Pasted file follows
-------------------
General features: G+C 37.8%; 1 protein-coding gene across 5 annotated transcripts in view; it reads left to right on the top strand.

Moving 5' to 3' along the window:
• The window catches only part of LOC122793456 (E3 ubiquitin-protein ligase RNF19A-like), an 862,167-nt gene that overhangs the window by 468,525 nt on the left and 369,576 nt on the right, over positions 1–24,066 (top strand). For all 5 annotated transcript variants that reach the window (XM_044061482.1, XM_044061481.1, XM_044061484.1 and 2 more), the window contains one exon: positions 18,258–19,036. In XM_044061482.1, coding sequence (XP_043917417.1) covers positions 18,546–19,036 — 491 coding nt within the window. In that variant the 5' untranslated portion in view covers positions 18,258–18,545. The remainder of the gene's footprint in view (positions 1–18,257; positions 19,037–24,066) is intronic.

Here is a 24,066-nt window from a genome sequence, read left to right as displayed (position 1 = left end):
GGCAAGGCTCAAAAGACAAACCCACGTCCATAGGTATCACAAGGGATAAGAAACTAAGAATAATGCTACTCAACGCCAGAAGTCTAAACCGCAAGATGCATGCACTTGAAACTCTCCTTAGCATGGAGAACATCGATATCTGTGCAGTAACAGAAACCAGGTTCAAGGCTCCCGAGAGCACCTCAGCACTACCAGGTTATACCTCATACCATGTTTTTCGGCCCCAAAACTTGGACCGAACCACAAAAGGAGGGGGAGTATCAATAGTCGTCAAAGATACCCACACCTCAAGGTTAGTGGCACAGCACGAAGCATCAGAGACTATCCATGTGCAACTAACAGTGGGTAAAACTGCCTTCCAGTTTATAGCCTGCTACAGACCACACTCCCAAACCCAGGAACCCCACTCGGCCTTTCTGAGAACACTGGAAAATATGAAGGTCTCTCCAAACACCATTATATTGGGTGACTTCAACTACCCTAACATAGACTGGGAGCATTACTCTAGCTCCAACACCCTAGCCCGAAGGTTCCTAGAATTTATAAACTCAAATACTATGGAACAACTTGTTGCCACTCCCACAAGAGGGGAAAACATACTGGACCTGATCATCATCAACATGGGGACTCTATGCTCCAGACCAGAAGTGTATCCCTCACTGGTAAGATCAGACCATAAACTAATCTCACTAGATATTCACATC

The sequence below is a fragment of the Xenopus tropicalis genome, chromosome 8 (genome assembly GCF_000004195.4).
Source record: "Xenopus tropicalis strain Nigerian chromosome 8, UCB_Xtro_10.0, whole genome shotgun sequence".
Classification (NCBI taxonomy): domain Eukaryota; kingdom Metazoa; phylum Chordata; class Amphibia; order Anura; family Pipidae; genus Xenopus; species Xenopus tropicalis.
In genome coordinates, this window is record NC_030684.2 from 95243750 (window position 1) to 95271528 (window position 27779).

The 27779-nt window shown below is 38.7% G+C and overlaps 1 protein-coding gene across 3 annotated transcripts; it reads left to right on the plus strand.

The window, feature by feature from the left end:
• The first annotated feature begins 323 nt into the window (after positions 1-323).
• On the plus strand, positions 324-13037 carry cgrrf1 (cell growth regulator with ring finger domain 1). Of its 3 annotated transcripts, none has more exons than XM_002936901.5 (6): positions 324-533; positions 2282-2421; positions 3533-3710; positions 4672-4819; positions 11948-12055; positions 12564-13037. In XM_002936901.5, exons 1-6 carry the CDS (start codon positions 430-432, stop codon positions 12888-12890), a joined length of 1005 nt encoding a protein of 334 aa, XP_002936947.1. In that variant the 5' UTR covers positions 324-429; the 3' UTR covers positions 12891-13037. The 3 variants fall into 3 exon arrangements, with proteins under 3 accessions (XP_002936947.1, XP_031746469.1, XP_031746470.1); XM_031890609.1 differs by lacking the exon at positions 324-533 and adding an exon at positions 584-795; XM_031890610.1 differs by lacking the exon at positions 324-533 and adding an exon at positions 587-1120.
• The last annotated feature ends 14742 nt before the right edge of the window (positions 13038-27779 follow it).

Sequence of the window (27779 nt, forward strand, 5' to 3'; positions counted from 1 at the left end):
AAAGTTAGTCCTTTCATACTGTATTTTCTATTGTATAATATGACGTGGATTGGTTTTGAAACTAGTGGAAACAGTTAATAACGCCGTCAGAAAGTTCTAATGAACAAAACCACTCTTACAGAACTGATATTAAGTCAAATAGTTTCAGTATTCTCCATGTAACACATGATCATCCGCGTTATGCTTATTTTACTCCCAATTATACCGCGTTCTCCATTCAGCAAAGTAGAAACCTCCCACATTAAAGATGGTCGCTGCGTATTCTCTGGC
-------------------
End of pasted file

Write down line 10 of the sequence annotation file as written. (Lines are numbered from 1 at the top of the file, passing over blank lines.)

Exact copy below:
The 27779-nt window shown below is 38.7% G+C and overlaps 1 protein-coding gene across 3 annotated transcripts; it reads left to right on the plus strand.